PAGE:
Learning design patterns with Actionscript 3: episode 1 – Singleton pattern

In these Christmas holidays I bought some new books, among them I purchased “Actionscript 3 design patterns” (written by William Sanders and Chandima Cumaranatunge) and I’m actually studying this one. I never faced before the world of design patterns (which is, for those that never heard about, a way to write code and solve problems by implementing tested strategies that will guarantee flexibility and extensibility), or better I knew what a design pattern is, but I’m trying to learn to use them for the first time.
Unfortunately the first thing I learned about implementing design patterns in Actionscript 3 is that for some stuff we have to use workarounds, because actually as3 doesn’t provides 2 little useful things: abstract classes (on which most of the patterns are based) and not public constructor (in Java we can declare a class constructor as private, in as3 we must declare it as public), anyway with some little efforts, we can do everything :-)

Another thing I learned is that design patterns provide a way to solve problems and simplify application’s modification/extension but each pattern can be implemented in a little different way from a language to another and from a developer to another, the only thing that must be unchanged is the goal of the pattern and how it is used.
One, or maybe the simplest, pattern around is the Singleton pattern, which is even one of the most used, even without be aware of it, we used something similar. In fact, Singleton pattern is used when a class must be instantiated only one time in the application (for example a shopping cart in an e-commerce website) or better when a class must exists as only one and be accessible everywhere through a “common access point” which is for convenience a static method called getInstance().

With Java a singleton implementation should be something like this:

public class ClassicSingleton {

   private static ClassicSingleton instance = null;

   protected ClassicSingleton() {

   }

   public static ClassicSingleton getInstance() {

      if(instance == null) {
         instance = new ClassicSingleton();
      }

      return instance;

   }

}

(I taken the code above from this article on javaworld.com: http://www.javaworld.com/javaworld/jw-04-2003/jw-0425-designpatterns.html)

In Actionscript 3, the best implementation (in my opinion) of a Singleton pattern is the following:

package {

    import flash.errors.IllegalOperationError;

    public class SingletonClass {

        private static var instance:SingletonClass = new SingletonClass();

        public function SingletonClass() {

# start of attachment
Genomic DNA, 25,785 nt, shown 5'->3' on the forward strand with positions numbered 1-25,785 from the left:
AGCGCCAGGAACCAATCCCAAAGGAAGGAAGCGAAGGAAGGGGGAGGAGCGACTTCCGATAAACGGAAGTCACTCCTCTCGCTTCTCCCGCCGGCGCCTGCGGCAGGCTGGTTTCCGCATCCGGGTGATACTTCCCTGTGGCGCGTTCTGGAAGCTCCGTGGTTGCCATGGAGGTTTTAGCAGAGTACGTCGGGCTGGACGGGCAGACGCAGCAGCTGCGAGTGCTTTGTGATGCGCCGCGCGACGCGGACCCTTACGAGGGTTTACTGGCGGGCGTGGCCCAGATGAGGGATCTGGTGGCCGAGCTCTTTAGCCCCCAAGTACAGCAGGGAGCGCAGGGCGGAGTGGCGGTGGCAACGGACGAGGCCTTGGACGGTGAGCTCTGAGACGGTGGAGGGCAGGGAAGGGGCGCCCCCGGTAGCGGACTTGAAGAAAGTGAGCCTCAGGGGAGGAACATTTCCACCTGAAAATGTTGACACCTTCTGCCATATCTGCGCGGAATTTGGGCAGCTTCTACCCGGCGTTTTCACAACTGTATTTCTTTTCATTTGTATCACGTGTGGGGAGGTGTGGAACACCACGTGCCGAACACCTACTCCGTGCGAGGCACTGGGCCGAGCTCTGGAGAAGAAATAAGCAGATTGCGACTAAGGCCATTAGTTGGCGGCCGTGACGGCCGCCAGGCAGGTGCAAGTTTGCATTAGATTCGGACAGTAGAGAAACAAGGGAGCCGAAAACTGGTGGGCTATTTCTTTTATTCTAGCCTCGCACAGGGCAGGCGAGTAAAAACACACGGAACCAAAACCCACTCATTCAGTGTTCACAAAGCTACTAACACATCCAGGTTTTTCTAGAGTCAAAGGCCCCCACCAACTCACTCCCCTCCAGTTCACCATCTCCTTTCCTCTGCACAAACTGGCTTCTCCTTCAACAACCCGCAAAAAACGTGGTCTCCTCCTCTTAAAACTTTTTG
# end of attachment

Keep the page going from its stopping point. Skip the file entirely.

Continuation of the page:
if (instance != null) {

                throw new IllegalOperationError("SingletonClass can't be instantiated because is a Singleton. Use getInstance() to retrieve a class reference.");

            }

        }

        public static function getInstance():SingletonClass {

            return instance;

        }

    }

}

In this way if we try to call the SingletonClass constructor by using the new operator:

var mySingletonClass:SingletonClass = new SingletonClass();

we will get the error: “SingletonClass can’t be instantiated because is a Singleton. Use getInstance() to retrieve a class reference.”. So, the only and sound way to retrieve our SingletonClass is to use getInstance():

var mySingletonClass:SingletonClass = SingletonClass.getInstance();

Every time we will use getInstance() the same class reference will be returned, avoiding multiple class instantiations.

This is clear and good, but initially I was wondering why to use a method to retrieve the instance, in my own custom implementation I wrote the following code:

package {

    import flash.errors.IllegalOperationError;

    public class AbnormalSingleton {

        private static var created:Boolean;

        public function AbnormalSingleton()    {

            if (!created) {

                created = true;

            } else {

                throw new IllegalOperationError("AbnormalSingleton can't be instantiated again because is a Singleton.");

            }

        }

    }

}

With my AbnormalSingleton the first goal of the Singleton pattern is reached (you can’t get more than one instance), but the pattern has also a second goal: provide a common access point to the reference, and without the getInstance() method, this goal can’t be accomplished, moreover patterns are used to avoid errors and to be used by several developers in a clear manner. So, my idea was not so smart, because you can use the new operator to instantiate the class for the first time with no errors, but the second time you will get an error, the situation is not clear! Instead with the previous example, is immediately evident that we can’t use the class to generate multiple instance.